Inquisition, Indiana

Besides Darkspawn and Our Impending Deaths

Dorian wasn’t entirely sure his methods were sound, but this was the easiest way to find out if his suspicions were correct.

He had grabbed two cushions from the wicker furniture on the porch and flung them onto the ground a few paces apart. He sat on one, his own staff laid down beside him on the earth, and indicated to the other as Eleanor approached, a few dozen paces behind him.

“Are we having a pow-wow?” she asked, as she hitched up her robes and plunked down on the pillow. “I assume these aren’t machine-washable,” she said, brushing grass off of the dark blue fabric, her own staff laid now at her right side.

Dorian didn’t answer, but retrieved a small dagger, what seemed to be the Theodosian equivalent of a utility knife, from his pocket. Eleanor didn’t know, but in that same pocket were several vials of a thick, red liquid. Just in case. He too had a thick cloak draped over his shoulders, displeased already with the amount of chill in the air, but he had it carefully pushed away from his arms.

Her powers had been strongest the last time she was in a state of panic, and Dorian hated to do this to her, but he considered this the accelerated course.

“Alright, Eleanor.” He took a deep breath, and pushed out a nervous sigh. “Get to work.” He raised the dagger and plunged it into his wrist, slicing up to the inside of his elbow. His face remained stoic, but he made a noise through his nose. “Fasta vass…” he mumbled.

Eleanor’s eyes grew wide and she reached out, grabbing the dagger from Dorian’s hand, slick with blood, and she shouted, “What are you doing!” She pulled off her gloves and threw them to the ground and put her hands on top of Dorian’s arm, squeezing the wound shut and applying pressure to staunch the bleeding. “Are you out of you mind! Do you know what kind of nerve damage you could do to yourself? God damn it, Dorian, what are you trying to prove!”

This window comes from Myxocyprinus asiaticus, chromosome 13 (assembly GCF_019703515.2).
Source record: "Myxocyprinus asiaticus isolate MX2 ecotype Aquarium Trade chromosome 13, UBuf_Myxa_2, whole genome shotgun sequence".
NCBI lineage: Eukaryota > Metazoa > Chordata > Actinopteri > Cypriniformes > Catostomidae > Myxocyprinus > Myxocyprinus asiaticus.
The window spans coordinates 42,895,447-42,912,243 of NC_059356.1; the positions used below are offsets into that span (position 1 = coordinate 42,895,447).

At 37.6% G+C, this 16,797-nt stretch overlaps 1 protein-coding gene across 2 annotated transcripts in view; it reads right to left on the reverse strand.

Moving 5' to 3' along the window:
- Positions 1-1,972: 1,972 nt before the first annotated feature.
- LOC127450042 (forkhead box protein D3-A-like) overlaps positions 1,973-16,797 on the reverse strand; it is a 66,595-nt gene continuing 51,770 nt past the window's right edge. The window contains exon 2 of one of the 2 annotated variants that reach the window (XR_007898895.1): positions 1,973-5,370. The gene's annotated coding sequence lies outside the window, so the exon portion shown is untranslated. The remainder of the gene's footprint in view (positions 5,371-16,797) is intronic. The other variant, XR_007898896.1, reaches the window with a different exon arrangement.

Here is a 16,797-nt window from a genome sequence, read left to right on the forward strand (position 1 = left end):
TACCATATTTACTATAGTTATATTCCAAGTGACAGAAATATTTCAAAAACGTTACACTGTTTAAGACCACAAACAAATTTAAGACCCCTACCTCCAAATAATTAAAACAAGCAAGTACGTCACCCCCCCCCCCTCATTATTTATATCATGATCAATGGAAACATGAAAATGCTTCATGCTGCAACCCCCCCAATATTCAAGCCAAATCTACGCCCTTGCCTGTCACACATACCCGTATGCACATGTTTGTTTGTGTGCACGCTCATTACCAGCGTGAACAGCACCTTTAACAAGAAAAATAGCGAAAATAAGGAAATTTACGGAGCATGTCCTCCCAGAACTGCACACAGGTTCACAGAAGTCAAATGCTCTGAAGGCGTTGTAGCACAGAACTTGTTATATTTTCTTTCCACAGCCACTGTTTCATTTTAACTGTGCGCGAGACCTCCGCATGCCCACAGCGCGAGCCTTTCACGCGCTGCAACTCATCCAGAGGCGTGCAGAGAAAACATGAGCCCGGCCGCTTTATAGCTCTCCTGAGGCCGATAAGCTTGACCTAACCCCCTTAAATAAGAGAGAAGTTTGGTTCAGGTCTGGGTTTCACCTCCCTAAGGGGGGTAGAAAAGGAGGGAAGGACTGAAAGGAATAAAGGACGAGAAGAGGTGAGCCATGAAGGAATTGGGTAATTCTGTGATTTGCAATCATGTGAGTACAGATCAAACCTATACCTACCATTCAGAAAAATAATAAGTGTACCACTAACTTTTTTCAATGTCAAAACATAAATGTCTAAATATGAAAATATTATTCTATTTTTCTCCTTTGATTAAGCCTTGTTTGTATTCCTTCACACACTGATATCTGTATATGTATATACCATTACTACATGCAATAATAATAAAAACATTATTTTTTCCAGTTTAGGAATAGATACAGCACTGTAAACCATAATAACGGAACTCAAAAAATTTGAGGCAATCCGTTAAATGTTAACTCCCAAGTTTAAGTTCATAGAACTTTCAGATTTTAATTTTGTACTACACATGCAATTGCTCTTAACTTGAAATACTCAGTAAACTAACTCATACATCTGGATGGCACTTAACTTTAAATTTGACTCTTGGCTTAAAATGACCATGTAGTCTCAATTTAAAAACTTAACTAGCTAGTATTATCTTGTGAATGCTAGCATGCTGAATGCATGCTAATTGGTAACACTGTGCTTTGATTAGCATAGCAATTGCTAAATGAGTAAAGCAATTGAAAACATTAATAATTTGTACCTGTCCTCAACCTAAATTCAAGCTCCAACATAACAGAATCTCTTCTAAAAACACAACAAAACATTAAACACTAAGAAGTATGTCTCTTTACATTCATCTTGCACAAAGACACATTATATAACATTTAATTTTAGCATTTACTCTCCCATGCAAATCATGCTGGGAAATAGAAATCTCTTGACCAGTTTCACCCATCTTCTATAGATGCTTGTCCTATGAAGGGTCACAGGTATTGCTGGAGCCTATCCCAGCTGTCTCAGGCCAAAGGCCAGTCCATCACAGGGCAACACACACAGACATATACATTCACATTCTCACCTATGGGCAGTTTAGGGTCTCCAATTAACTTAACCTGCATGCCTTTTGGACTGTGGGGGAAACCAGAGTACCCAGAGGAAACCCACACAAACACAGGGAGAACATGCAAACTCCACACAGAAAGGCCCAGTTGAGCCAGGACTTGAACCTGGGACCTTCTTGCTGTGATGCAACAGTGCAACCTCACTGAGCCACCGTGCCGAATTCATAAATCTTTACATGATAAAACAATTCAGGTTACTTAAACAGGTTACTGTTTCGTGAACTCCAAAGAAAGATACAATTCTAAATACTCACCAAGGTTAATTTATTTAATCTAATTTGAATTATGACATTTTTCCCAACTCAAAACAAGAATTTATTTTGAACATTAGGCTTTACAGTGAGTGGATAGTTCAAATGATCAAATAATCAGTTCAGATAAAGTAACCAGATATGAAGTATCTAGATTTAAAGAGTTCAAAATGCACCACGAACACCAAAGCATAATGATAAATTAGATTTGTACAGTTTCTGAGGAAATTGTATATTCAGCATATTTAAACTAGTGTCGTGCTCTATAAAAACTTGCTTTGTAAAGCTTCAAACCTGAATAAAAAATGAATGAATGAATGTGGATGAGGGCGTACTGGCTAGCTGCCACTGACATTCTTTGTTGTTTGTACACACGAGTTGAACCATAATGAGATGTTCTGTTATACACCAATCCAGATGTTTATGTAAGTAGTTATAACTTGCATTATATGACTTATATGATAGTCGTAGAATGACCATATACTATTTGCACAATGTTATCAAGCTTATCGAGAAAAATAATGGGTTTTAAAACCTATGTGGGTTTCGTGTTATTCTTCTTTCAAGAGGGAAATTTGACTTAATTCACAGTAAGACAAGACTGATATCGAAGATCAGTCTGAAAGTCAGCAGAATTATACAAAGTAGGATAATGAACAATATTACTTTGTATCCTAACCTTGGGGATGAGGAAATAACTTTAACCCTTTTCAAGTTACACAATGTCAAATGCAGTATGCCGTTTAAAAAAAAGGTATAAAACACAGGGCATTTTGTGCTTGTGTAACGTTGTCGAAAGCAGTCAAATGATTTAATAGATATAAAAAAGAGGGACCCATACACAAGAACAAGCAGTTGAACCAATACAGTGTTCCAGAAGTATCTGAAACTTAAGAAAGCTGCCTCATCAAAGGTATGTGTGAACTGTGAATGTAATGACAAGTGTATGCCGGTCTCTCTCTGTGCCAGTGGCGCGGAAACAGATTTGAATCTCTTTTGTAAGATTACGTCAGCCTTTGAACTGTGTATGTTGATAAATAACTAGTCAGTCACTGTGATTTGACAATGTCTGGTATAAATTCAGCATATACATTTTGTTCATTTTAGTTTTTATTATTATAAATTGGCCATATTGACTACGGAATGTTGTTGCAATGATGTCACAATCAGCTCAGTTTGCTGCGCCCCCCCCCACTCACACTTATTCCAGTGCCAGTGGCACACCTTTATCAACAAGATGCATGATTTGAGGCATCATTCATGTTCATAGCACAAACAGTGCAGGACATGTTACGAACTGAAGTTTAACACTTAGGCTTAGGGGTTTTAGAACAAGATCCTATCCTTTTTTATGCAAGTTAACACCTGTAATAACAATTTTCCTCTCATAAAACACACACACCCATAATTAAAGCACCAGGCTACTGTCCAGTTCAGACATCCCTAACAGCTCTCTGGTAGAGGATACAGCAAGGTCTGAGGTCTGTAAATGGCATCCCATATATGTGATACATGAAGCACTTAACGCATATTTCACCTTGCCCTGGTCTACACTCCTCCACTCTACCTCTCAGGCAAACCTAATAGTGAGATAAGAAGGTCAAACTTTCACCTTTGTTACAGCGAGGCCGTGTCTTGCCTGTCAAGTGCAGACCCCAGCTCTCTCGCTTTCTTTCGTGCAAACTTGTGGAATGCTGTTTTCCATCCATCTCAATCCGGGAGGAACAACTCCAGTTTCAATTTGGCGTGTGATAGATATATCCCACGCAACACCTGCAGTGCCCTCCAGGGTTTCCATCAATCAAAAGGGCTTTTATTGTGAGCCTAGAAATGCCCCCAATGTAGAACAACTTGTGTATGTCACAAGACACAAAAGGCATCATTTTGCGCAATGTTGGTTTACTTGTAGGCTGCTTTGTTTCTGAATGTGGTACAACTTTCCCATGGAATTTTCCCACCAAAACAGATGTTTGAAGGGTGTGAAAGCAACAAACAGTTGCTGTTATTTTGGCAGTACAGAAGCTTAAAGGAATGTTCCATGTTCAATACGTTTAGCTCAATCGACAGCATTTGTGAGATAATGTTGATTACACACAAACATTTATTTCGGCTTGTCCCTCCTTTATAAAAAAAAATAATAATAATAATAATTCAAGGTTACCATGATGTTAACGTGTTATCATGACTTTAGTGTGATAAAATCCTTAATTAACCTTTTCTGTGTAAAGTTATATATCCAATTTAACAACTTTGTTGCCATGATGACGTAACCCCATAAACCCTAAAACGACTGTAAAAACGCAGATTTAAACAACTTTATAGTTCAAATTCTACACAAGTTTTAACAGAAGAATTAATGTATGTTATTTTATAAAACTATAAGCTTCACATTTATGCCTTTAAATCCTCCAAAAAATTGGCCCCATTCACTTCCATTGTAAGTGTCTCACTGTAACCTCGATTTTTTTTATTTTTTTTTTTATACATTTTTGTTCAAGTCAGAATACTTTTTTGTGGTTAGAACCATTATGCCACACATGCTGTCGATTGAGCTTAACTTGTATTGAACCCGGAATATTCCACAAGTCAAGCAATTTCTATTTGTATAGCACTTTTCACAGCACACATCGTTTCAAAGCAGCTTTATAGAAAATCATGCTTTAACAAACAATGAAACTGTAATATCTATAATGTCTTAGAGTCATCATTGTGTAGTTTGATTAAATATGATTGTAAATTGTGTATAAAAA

Sucking back the pain, a slim smile formed on Dorian’s face though much of the color had washed away from his cheeks. It wasn’t the most serious wound, but it was sure as hell painful. Or it had been, until, even as Eleanor ranted, crushing the two halves of his arm back together and trying to tug him back off of the ground and into the house to get bandages or rubbing alcohol or something, a heat flooded out of her body and into his, and first the pain went away, and then the bleeding stopped, and the skin began to knit itself back together.

“And I swear to god, I...” Her speech slowed, and Eleanor’s lips gaped like a fish’s, and she seemed unable to find the next word in her sentence. Her stomach lurched and she fell back to the cushion, hard. Her hands fell away from Dorian’s arm, and though both mages were stained with blood, an onlooker would be hard-pressed to find the source of the gore.